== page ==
Ironbee, the leading WAF and the add-on with which I’m substantially involved, has always tracked Trafficserver development versions, and is thus ready for Trafficserver 4. Users are encouraged to upgrade as soon as you are ready, and subject of course to the general testing you would always apply to a change of platform. If you find any issues arising, you are encouraged to raise them in the relevant fora for Ironbee and/or Trafficserver.
Please note, although I work on both the Trafficserver and Ironbee projects, I don’t speak on behalf of either of them when I blog. None of the above is in any sense official.
It seems older/smaller/historic prisons are closing, and being replaced by huge modern facilities. Today’s news tells of four closures, including the one immortalised in the Ballad.
So what happens to the sites, and indeed buildings? Do they get redeveloped to become expensive apartments? In a city like Reading I expect they’d have potential to stand out as one of the best addresses in town.
Mixed experiences with two arms of the state today.
On my list of to-dos after moving was to sign up with a quack locally. Last week I got around to googling for GP practices in the area. It presented them nicely on the map, and I see there’s exactly one that’s genuinely local. Looks like an easy choice, and a neighbour speaks highly of them.
So last Thursday I went round there. They required identity documents which I didn’t have: I offered bank/credit cards, but don’t carry anything else around. Come back with a utility bill or similar showing my address.
OK, I can do that, and today (Thursday being my usual free day during the week) I went back, bearing gas and electricity bills and a bank statement. Nope, not sufficient: this time they insist on photo-ID. Buggrit, why couldn’t they have told me that before? I’m fine with them asking for it, but annoyed by lack of consistency.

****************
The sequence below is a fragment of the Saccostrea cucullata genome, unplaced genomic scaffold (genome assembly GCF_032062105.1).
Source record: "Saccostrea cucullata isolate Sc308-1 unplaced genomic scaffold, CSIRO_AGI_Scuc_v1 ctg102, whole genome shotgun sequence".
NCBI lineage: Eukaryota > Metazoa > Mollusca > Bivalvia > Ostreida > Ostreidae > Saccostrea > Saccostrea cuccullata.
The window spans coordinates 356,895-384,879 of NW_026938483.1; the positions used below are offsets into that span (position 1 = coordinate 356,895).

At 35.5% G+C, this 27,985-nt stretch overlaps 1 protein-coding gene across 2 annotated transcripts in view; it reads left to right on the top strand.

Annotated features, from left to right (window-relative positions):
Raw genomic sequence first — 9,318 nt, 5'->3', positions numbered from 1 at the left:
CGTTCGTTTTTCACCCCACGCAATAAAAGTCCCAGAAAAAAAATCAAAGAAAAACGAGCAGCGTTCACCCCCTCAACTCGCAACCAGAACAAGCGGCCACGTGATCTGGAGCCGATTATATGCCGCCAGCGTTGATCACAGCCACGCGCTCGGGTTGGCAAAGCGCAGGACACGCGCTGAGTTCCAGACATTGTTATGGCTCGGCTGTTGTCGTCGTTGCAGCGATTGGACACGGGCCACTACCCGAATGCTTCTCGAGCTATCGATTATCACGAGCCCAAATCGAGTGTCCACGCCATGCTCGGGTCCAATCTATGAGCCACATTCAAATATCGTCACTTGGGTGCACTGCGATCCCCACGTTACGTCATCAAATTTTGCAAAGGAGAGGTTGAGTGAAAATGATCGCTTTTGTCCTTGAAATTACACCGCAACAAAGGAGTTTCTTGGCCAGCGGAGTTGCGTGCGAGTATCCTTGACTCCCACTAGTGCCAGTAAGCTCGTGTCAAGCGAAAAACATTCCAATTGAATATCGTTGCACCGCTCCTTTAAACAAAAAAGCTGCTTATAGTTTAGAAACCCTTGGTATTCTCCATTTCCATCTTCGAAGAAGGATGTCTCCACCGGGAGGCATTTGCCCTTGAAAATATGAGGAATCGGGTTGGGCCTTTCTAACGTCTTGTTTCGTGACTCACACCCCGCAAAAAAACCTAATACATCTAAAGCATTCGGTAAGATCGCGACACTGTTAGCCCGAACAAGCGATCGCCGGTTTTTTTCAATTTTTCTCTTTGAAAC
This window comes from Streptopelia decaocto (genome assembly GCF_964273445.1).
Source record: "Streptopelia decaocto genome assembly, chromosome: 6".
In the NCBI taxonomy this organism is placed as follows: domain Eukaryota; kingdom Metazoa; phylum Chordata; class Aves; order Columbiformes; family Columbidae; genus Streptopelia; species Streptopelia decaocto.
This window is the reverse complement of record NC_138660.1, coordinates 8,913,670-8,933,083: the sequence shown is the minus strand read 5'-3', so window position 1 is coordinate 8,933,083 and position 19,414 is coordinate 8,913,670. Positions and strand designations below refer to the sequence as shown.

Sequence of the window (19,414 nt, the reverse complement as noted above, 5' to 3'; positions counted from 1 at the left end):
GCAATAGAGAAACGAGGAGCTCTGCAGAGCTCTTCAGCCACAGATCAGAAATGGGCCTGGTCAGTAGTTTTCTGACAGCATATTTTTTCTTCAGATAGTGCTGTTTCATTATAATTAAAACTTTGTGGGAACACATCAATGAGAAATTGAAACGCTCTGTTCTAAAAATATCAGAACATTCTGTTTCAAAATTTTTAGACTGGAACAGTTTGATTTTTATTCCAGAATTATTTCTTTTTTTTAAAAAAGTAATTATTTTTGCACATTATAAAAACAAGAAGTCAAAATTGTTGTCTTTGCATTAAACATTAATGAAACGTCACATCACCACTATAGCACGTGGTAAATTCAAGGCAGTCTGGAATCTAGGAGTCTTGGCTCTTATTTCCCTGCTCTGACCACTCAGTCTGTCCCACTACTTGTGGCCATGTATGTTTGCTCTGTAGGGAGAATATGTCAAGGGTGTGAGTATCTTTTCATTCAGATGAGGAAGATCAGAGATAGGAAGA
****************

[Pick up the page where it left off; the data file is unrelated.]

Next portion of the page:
As it happens, my old passport expires in September, and I had sent it off just last week as supporting document in my application for a new one. So I had no photo-ID. Looks like I’ll have to wait.
Then early afternoon today there’s a knock at the door. Mail delivery to sign for: it’s the new passport. So that’s taken just one week. OK, it’s just a renewal, and I guess I’m a straightforward case ‘cos I’m easy to recognise from the ‘photo in the old passport. But even so, they say simple renewals should expect three weeks and allow for more. So finally I can go and sign up for a local quack.
Full marks to the passport office for efficiency. Bottom of the class to the NHS for vagueness and inefficiency and messing me about. OK, not exactly critical, but it seems depressingly reminiscent of when it does matter.
 Though it seems perverse in a country where we aren’t required to possess any form of photo ID, and not everyone has any.
This year I have my own private supply of blackberries. That is to say, I have brambles in the garden, with no human competition for them. Nor indeed their customary companion, nettles.
Having today picked my second big batch of the season, I am astonished by both the quality and quantity of what I can easily get from just a few bushes. Yes the weather has been great for them with a good mix of sunshine (the dominant theme this summer) and also a healthy amount of rain. But I’m sure having them to myself, with the neighbourhood cats probably even reducing competition from the birds, is the main reason they’re so great.
This gives me a happy problem of excess. Even freezing a lot of them (as I always do) I’ll have desserts to last me more than the year to next season, so I’m going to have to find other uses for them. Two that spring to mind are giving them away and repeating the delicious chutney I made a few years ago, last time we had a really good season and I wasn’t incapacitated by that tennis elbow.
It also thrusts on me the problem of managing rampant briars. I hadn’t realised before that they grow huge, vicious stems bearing none of the fruit. Until recently I had removed none of the brambles except when they came to block my path/steps, as I didn’t want to deprive myself of their fruit. This morning before picking the berries, I went out in boots and old, full-length trousers and chopped the unproductive branches ruthlessly. That left my hands as shredded as they always are in this season, but re-opened paths at the back of the house for next time the window-cleaner comes
I’m faintly wondering whether removing vast quantities of those vicious brambles might affect next year’s crop. But I’m reassured by having seen brambles cut back ruthlessly, yet grow back vigorously in ample time to yield another vast crop the following year.
Does the thickness of a bramble correlate with its age, so a thin (though still long) green stem is this year’s growth while the half-inch-diameter ones are several years old? If so I’ve cleared the brambles of ages from where the fruitless ones were thickest!